Apparently we're now deciding what Ed Greenwood thinks.
 

Umbran

Mod Squad
Staff member
Ohh, so he would have continued to work with them post winning the competition like the consultation fee Greenwood was given?

Yes. My understanding (which someone can correct me if I am wrong) is that they worked with Baker, who did most of the writing in the book that was published.

It still seems absolutely crazy, I never would have guessed there was this much money in D&D back then.

Well, they wanted good people to come out of the woodwork and show up with their offerings. You don't get that for peanuts.
 

Warpiglet-7

Cry havoc! And let slip the pigs of war!
The 1e grey box maps had vast swathes of empty spaces to write your own adventures and locales into. Of course, as the Realms became more detailed, that could change. My PCs at one point had a castle that suddenly found itself placed smack dab in an area that was infested with trolls and ettins.



One thing Riggs is right to point out is that beyond the money (which, yeah, TSR could've done better by Ed Greenwood), the deal gave his creation immortality. The Realms has been a part of gaming for decades and will continue to be a part of it for decades to come. It's certainly been inspiring me from the 80s to today.
Some of it is inevitable…the more products means more is developed—in fairness.

I ended up not liking a lot of it. Always looking to bring other deities into it, not liking the aesthetic of frilly sleeves and cravats in a lot of associated art.

But that is tangential and irrelevant to most.

WOTC asquited a goldmine and Greenwood is on the Mount Rushmore of D&D! Good for him. That is a huge accomplishment.
 




ECMO3

Hero
The trouble with so many people is that they don't understand the value of themselves, and of what they produce.

This disparity is often exploited by others, especially in creative fields.
I don't know if I would call it exploiting people.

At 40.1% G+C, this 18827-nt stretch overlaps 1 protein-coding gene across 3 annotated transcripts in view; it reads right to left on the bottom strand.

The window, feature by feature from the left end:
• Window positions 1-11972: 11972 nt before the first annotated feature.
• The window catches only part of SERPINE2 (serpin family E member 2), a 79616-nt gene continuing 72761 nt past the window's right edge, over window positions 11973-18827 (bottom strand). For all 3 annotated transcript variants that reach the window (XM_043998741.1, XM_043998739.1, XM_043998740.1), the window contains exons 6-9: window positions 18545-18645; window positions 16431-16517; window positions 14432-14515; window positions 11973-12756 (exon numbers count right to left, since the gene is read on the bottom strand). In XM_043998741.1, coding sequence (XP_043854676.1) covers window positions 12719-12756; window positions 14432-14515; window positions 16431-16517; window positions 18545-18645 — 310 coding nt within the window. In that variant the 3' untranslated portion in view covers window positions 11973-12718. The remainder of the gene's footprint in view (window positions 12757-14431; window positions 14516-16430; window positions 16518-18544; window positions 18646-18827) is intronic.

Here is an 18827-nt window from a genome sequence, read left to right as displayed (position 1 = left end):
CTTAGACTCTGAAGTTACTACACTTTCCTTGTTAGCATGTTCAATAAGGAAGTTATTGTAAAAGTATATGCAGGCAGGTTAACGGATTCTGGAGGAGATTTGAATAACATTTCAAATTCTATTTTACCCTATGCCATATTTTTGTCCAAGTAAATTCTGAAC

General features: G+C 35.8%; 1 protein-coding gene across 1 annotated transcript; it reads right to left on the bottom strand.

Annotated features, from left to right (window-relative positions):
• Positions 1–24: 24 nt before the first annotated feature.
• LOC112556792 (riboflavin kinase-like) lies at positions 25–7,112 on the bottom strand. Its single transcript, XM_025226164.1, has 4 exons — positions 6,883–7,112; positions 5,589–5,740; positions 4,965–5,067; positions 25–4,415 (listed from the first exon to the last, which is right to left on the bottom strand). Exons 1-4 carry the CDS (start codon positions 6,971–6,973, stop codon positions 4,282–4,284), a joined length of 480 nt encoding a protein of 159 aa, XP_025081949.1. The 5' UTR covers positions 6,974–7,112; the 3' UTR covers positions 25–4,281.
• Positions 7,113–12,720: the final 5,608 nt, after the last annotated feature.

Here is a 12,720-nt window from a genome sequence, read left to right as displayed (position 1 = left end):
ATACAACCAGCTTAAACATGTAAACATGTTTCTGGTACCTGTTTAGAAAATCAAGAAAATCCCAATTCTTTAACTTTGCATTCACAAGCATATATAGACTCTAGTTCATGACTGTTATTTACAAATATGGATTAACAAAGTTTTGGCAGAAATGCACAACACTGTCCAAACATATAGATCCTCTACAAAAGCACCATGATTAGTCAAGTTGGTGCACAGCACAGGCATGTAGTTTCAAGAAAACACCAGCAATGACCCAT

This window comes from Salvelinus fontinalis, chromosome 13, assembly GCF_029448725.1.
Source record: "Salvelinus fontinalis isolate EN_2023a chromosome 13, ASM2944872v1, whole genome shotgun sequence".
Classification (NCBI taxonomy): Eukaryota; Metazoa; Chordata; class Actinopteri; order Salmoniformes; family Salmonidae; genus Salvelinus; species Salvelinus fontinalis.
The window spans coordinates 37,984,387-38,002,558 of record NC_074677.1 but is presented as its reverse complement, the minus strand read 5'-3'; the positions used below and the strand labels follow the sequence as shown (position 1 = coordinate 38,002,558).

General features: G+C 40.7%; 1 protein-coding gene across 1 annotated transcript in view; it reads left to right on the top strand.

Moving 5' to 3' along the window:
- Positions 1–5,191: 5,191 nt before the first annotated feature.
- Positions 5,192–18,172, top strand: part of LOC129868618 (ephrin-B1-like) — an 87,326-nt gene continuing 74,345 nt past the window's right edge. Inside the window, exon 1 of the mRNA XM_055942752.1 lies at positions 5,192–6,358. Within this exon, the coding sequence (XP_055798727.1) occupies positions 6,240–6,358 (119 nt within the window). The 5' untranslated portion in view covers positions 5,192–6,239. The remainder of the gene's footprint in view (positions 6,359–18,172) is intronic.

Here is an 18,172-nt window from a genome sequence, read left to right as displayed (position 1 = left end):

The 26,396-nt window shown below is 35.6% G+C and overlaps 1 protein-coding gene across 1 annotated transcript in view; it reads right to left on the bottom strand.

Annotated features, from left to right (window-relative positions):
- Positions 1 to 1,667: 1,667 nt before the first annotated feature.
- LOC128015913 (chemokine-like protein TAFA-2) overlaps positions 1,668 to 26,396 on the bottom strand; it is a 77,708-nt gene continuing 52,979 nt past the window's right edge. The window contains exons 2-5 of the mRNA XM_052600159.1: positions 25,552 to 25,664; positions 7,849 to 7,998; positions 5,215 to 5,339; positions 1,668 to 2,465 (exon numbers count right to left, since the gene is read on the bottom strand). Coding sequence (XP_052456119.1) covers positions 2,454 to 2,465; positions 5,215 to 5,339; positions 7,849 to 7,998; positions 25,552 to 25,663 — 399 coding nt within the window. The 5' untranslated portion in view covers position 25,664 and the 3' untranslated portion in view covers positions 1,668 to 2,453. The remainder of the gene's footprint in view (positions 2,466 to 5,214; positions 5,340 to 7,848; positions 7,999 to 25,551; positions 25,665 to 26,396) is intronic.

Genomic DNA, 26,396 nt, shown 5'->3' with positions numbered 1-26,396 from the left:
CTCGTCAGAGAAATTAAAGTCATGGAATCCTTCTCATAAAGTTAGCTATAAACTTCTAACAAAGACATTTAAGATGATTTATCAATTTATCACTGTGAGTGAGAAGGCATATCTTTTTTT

Different people are good at different things. A lot of people in the creative field don't understand how to turn their "creation" into a commercial success or they are in a situation where they don't have the resources to turn it into a success. Others with less creative talent do understand that side of it and can take it and make it into something commercially viable. Of course they get paid for doing that and usually transfer at least a little bit of that back to the originator.
 




Jimmy Dick

Adventurer
I absolutely loved FR when I got that 1e boxed set. My only regret was that I lived in the middle of nowhere and had no one who wanted to play D&D at all. When I eventually found the 4e version of FR, I was really disappointed. Hopefully they will put out a new version of FR for their 50th anniversary cash grab because that looks more and more like Pathfinder every time I look at it.
 



Erdric Dragin

Adventurer
No idea why he didn't also request royalties. Or some measure of autonomy. I, for one, could never sell my creation without some level of authority and monetary gain.
 


Umbran

Mod Squad
Staff member
The trouble with so many people is that they don't understand the value of themselves, and of what they produce.

Well, that's because it is potential value, that may or may not be realized. And, for most of the history of humankind, realizing the full potential value requires skills and resource that aren't part of the creation skillset.

So, Greenwood made something cool. His ability to realize that value on his own was minimal.
 


Visit Our Sponsor

Latest threads

An Advertisement

Advertisement4

Top